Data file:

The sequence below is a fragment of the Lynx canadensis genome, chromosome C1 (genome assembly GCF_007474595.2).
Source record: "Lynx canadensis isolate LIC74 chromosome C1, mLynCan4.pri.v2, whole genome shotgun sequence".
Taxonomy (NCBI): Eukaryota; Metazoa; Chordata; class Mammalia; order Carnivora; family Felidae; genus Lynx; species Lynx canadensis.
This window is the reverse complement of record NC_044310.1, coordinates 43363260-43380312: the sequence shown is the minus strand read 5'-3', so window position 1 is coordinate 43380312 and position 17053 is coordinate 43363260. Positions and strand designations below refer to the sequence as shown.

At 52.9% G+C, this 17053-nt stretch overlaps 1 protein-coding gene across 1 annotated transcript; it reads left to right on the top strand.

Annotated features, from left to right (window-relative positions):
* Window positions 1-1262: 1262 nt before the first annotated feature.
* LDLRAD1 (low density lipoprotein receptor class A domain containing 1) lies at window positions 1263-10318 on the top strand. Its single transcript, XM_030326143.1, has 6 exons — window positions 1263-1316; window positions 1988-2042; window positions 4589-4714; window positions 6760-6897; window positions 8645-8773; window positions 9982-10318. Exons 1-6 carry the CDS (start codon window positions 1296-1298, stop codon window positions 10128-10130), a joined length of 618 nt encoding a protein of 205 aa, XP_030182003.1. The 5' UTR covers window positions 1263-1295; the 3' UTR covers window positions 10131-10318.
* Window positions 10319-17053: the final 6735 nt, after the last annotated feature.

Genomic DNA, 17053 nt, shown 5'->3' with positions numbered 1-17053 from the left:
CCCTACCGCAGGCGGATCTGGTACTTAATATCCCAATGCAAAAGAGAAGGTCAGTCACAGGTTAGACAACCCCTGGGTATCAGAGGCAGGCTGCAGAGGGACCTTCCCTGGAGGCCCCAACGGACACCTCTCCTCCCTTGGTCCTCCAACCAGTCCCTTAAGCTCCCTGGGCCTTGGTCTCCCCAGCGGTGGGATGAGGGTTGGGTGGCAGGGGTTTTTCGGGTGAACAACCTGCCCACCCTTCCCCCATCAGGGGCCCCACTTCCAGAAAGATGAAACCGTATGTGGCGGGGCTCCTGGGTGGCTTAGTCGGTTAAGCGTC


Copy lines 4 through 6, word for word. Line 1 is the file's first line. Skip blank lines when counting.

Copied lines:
This window is the reverse complement of record NC_044310.1, coordinates 43363260-43380312: the sequence shown is the minus strand read 5'-3', so window position 1 is coordinate 43380312 and position 17053 is coordinate 43363260. Positions and strand designations below refer to the sequence as shown.

At 52.9% G+C, this 17053-nt stretch overlaps 1 protein-coding gene across 1 annotated transcript; it reads left to right on the top strand.

Annotated features, from left to right (window-relative positions):